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Fed may shun "gradualist" rate hike pace

 NEW YORK (Reuters) - The last time the Federal Reserve was raising interest rates, it did so at a snail's pace. But it may not take that gradual approach to tightening policy the next time around.

Fed officials are stressing there will be no exit from the U.S. central bank's extraordinarily accommodative interest-rate stance for an "extended period" and analysts do not expect the first rate hike until 2010 or 2011.

The U.S. central bank slashed its benchmark overnight borrowing costs close to zero last December as part of an emergency rescue of the U.S. economy that included a raft of extraordinary lending and purchase programs, such as buying mortgage-related debt.

Fed watchers say it would be able to keep its low-rate pledge more easily if it were perceived as ready to move up quickly when it finally does begin to tighten.

In its last rate-raising cycle from mid-2004 to mid-2006, the Fed increased the overnight federal funds rate by a slim quarter point at each of 17 consecutive meetings.

This deliberate policy, known as "gradualism," aimed to be predictable so as not to disrupt markets. In a 2004 speech, then-Fed Governor Ben Bernanke, now the central bank's chairman, discussed reasons for gradualism, as well as an alternative, which he called the "cold turkey" approach.

Many economists believe the decision to raise rates at a "measured" pace after a long period in which they were unusually low kept monetary policy too easy for too long, fueling the housing bubble that led to the current crisis.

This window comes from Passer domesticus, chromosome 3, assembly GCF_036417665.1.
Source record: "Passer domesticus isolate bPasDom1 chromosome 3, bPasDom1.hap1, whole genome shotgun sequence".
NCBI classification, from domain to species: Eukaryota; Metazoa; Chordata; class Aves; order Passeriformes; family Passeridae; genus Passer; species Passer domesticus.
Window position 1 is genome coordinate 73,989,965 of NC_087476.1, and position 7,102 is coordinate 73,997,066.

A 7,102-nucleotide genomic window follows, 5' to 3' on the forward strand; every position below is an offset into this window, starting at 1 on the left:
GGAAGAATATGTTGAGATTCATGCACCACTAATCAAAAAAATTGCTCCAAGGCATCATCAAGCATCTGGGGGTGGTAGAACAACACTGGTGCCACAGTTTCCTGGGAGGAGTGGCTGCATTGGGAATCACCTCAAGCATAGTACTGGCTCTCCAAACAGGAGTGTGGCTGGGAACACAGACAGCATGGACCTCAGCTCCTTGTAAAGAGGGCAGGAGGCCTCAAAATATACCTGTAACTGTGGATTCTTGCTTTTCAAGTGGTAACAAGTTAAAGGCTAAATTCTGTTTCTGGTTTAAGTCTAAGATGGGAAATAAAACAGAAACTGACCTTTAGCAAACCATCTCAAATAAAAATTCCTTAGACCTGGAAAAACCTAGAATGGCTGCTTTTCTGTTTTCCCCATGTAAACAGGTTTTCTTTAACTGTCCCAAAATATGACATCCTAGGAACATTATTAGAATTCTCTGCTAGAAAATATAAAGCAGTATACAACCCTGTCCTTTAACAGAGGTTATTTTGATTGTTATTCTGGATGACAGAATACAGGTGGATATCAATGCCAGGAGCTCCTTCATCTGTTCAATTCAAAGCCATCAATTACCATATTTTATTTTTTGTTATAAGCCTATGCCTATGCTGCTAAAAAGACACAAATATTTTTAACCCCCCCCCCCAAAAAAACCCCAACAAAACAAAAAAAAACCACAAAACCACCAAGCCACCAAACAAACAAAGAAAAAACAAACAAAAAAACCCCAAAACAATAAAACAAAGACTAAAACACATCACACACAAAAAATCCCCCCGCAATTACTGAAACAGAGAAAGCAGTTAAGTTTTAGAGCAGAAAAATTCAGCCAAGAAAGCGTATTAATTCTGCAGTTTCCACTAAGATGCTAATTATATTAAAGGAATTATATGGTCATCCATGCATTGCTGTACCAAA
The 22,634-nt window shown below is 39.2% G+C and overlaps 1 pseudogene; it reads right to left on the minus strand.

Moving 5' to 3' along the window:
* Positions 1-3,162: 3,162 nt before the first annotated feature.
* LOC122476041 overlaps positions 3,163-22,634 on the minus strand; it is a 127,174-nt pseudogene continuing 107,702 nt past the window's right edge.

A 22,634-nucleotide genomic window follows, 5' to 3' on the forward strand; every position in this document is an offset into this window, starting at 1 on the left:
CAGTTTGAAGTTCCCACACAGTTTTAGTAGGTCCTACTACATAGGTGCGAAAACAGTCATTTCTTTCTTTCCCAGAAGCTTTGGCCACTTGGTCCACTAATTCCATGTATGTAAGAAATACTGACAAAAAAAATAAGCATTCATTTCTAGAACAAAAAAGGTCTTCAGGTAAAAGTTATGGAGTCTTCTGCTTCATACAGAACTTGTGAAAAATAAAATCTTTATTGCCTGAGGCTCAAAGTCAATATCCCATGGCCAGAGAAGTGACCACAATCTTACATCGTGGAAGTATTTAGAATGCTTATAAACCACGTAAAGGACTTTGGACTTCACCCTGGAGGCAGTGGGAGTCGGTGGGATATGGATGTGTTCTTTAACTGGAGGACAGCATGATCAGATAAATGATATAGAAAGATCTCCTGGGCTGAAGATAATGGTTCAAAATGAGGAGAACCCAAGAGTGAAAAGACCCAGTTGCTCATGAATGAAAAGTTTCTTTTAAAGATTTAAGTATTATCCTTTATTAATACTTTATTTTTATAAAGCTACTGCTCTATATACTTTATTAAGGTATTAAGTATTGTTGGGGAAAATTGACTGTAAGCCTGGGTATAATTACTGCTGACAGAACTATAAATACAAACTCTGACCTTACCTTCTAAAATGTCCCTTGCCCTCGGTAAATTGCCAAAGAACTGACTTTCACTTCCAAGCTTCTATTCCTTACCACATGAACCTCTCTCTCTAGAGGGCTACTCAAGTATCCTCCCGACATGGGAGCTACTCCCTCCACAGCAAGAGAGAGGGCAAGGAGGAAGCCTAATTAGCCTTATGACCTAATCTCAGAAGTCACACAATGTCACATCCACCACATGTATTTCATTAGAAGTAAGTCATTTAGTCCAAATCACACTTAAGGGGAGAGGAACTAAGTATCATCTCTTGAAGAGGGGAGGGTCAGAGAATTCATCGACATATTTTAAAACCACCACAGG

Chicago Federal Reserve Bank President Charles Evans said last week that the pace of tightening was "perhaps a little too measured."

The Fed would want be more aggressive next time, he said.

"We are probably in a period where gradualism is less important than getting to the right stance in policy," Evans said.

To be sure, the first hike won't mean policy has suddenly become restrictive. With rates currently near zero, it would simply start taking them to a more normal base.

Indeed, the Fed may not turn aggressive until it is clear the economy needs more restraint.

"Once they decide it's time to go for broke, it's unlikely you'll see the baby steps you saw in 2004 to 2006," said Mark Gertler, a professor at New York University and a visiting scholar at the New York Federal Reserve Bank.

Interest rate futures markets, however, are pricing in a relatively gradual approach to rate hikes. While the first increase fully priced in is a relatively large half-point move in June 2010, the market sees rates up to only about 1.25 percent by the end of the year.

Of course, any decision to raise rates will depend greatly on how the economic recovery plays out.

Fed officials have warned that the recovery will be slow and tentative. At the annual Fed conference in Jackson Hole, Wyoming, officials from both the Fed and the European Central Bank stressed they were in no rush to exit their accommodative policies.

Of course, raising interest rates is not the only way the Fed could begin to withdraw its economic supports.

Reversing some of its unorthodox lending and purchasing measures would be another way for the central bank to start moving policy back toward a more neutral stance.

 

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